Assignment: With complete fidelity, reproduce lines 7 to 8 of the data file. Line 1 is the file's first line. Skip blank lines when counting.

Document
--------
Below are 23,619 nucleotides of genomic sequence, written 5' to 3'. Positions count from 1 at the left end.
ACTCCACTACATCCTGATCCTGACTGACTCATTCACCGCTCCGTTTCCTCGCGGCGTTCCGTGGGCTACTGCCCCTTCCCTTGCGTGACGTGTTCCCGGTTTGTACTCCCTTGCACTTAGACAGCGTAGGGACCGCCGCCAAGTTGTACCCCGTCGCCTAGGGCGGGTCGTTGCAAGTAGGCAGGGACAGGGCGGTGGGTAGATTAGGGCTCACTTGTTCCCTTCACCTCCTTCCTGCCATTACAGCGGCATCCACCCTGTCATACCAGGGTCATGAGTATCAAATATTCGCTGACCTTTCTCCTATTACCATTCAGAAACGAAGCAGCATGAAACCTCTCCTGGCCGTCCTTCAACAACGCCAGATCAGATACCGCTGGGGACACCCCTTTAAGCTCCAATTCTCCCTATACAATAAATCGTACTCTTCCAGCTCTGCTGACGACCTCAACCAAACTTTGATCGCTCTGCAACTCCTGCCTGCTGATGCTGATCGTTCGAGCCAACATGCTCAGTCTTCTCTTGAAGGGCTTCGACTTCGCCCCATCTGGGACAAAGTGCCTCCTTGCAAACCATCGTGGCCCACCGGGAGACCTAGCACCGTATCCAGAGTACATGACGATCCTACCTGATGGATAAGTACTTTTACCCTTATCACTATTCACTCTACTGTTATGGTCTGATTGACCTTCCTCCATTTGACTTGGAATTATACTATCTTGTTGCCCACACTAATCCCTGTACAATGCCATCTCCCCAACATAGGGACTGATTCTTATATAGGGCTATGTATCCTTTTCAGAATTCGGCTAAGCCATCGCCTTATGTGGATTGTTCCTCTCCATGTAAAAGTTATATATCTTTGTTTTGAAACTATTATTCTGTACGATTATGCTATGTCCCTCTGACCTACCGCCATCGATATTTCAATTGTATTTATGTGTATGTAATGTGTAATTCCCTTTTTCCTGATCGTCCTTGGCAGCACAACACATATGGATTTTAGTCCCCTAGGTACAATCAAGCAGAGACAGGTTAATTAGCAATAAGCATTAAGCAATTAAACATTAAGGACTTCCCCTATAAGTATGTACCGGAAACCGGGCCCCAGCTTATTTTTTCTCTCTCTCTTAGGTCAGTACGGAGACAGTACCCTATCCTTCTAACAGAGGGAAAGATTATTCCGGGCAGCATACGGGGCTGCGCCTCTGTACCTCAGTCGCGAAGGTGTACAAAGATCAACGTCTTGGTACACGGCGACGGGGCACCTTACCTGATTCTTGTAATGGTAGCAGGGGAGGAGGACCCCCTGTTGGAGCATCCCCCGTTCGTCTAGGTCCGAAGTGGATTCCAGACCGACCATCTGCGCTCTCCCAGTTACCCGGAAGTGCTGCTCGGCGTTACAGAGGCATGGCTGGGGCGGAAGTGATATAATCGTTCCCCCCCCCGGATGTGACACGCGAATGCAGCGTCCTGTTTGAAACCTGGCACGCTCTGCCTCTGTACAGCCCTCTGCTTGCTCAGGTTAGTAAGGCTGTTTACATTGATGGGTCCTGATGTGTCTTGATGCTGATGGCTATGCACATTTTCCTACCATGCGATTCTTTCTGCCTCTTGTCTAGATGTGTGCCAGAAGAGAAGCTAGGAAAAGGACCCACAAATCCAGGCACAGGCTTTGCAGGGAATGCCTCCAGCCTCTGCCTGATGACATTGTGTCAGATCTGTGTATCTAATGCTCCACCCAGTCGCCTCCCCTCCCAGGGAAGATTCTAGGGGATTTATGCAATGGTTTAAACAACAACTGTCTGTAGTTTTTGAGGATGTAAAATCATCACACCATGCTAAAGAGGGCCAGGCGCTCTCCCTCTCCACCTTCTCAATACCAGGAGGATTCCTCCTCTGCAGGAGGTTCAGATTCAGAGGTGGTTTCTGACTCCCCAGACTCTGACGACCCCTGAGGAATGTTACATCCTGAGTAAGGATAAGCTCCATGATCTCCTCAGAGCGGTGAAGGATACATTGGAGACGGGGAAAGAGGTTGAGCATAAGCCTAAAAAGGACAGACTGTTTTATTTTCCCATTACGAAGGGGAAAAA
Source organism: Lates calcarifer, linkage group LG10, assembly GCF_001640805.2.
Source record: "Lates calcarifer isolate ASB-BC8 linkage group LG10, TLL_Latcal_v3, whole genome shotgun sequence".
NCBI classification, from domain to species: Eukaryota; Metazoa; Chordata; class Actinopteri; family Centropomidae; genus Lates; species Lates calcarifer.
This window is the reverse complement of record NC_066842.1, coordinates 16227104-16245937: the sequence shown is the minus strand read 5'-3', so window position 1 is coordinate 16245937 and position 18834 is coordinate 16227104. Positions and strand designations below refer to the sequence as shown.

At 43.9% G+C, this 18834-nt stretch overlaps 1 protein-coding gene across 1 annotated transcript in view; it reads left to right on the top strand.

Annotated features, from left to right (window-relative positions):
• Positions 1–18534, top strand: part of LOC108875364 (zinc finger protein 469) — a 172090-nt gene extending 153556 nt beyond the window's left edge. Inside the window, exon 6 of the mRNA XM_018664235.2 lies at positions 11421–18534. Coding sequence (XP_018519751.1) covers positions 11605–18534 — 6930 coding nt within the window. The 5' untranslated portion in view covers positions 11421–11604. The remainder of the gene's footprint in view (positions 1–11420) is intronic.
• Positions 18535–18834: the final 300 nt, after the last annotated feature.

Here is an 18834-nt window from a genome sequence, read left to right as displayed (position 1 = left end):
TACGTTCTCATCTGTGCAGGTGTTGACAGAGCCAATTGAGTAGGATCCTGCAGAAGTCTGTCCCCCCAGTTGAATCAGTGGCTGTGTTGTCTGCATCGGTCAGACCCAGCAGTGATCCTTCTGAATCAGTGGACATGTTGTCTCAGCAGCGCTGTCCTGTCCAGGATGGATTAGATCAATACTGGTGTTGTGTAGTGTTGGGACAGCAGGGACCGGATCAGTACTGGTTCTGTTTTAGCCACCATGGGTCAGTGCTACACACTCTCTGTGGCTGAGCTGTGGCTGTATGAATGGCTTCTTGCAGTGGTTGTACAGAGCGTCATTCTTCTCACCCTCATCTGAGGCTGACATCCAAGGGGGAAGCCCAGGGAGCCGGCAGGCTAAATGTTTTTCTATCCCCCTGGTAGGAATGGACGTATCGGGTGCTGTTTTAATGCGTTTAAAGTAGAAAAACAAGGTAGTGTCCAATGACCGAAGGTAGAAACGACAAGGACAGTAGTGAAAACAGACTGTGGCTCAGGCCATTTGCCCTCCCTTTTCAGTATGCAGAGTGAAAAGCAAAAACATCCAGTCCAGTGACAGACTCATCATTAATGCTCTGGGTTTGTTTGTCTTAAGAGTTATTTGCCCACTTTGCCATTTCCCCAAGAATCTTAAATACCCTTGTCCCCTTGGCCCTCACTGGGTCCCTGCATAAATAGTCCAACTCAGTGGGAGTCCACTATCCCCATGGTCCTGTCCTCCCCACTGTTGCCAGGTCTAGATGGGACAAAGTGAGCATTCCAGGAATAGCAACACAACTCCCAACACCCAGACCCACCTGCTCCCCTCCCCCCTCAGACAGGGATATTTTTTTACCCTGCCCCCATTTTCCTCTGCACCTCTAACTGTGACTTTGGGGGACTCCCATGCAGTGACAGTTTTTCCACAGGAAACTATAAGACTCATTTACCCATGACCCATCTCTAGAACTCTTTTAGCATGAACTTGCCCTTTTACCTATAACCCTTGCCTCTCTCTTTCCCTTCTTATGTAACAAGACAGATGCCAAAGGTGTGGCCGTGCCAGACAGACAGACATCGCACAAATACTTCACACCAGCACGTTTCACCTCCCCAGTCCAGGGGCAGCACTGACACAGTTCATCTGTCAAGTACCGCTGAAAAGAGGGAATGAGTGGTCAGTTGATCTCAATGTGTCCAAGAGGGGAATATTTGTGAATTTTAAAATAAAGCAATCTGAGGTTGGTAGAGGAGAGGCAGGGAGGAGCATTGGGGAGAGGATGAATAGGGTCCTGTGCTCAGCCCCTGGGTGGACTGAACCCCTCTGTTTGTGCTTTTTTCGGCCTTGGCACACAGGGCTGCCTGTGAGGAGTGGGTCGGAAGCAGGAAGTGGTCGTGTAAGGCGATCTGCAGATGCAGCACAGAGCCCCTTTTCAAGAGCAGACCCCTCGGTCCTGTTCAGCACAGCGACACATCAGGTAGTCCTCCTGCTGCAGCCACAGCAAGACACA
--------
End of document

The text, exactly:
At 43.9% G+C, this 18834-nt stretch overlaps 1 protein-coding gene across 1 annotated transcript in view; it reads left to right on the top strand.

Annotated features, from left to right (window-relative positions):